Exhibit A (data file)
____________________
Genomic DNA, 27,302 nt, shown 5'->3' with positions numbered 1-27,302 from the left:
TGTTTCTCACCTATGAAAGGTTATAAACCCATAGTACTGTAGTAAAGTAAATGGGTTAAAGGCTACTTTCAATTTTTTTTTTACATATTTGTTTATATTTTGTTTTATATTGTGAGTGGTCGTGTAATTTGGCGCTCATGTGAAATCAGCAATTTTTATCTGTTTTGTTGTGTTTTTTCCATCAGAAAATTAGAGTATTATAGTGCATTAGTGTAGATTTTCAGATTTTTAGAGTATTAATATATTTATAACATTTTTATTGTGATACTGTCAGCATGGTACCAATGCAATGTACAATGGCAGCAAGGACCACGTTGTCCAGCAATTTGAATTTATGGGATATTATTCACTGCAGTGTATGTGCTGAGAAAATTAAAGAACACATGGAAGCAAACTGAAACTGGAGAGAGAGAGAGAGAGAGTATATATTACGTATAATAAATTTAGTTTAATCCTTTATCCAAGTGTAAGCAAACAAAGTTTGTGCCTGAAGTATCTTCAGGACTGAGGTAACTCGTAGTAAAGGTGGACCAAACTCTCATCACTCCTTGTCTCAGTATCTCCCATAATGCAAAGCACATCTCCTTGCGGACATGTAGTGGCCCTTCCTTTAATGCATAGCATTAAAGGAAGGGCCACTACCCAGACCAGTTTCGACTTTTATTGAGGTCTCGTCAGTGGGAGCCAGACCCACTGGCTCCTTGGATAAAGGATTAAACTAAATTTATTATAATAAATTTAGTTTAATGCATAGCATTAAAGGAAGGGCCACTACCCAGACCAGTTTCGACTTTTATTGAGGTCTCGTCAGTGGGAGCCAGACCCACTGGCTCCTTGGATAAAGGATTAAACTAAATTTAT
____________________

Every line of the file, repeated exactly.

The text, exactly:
Genomic DNA, 27,302 nt, shown 5'->3' with positions numbered 1-27,302 from the left:
TGTTTCTCACCTATGAAAGGTTATAAACCCATAGTACTGTAGTAAAGTAAATGGGTTAAAGGCTACTTTCAATTTTTTTTTTACATATTTGTTTATATTTTGTTTTATATTGTGAGTGGTCGTGTAATTTGGCGCTCATGTGAAATCAGCAATTTTTATCTGTTTTGTTGTGTTTTTTCCATCAGAAAATTAGAGTATTATAGTGCATTAGTGTAGATTTTCAGATTTTTAGAGTATTAATATATTTATAACATTTTTATTGTGATACTGTCAGCATGGTACCAATGCAATGTACAATGGCAGCAAGGACCACGTTGTCCAGCAATTTGAATTTATGGGATATTATTCACTGCAGTGTATGTGCTGAGAAAATTAAAGAACACATGGAAGCAAACTGAAACTGGAGAGAGAGAGAGAGAGAGTATATATTACGTATAATAAATTTAGTTTAATCCTTTATCCAAGTGTAAGCAAACAAAGTTTGTGCCTGAAGTATCTTCAGGACTGAGGTAACTCGTAGTAAAGGTGGACCAAACTCTCATCACTCCTTGTCTCAGTATCTCCCATAATGCAAAGCACATCTCCTTGCGGACATGTAGTGGCCCTTCCTTTAATGCATAGCATTAAAGGAAGGGCCACTACCCAGACCAGTTTCGACTTTTATTGAGGTCTCGTCAGTGGGAGCCAGACCCACTGGCTCCTTGGATAAAGGATTAAACTAAATTTATTATAATAAATTTAGTTTAATGCATAGCATTAAAGGAAGGGCCACTACCCAGACCAGTTTCGACTTTTATTGAGGTCTCGTCAGTGGGAGCCAGACCCACTGGCTCCTTGGATAAAGGATTAAACTAAATTTAT